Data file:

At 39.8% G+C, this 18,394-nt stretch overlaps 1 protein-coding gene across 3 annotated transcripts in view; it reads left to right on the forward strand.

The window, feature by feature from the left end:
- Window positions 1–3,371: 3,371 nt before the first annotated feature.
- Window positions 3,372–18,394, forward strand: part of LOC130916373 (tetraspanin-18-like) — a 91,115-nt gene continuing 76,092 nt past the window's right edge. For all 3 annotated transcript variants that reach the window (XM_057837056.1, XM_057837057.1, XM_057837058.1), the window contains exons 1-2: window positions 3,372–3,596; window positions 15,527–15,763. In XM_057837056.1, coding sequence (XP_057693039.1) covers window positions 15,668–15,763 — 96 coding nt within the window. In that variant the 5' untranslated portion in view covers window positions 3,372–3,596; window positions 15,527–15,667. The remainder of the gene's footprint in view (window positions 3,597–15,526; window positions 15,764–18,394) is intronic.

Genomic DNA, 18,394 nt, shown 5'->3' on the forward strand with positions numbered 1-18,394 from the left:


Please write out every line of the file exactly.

At 39.8% G+C, this 18,394-nt stretch overlaps 1 protein-coding gene across 3 annotated transcripts in view; it reads left to right on the forward strand.

The window, feature by feature from the left end:
- Window positions 1–3,371: 3,371 nt before the first annotated feature.
- Window positions 3,372–18,394, forward strand: part of LOC130916373 (tetraspanin-18-like) — a 91,115-nt gene continuing 76,092 nt past the window's right edge. For all 3 annotated transcript variants that reach the window (XM_057837056.1, XM_057837057.1, XM_057837058.1), the window contains exons 1-2: window positions 3,372–3,596; window positions 15,527–15,763. In XM_057837056.1, coding sequence (XP_057693039.1) covers window positions 15,668–15,763 — 96 coding nt within the window. In that variant the 5' untranslated portion in view covers window positions 3,372–3,596; window positions 15,527–15,667. The remainder of the gene's footprint in view (window positions 3,597–15,526; window positions 15,764–18,394) is intronic.

Genomic DNA, 18,394 nt, shown 5'->3' on the forward strand with positions numbered 1-18,394 from the left: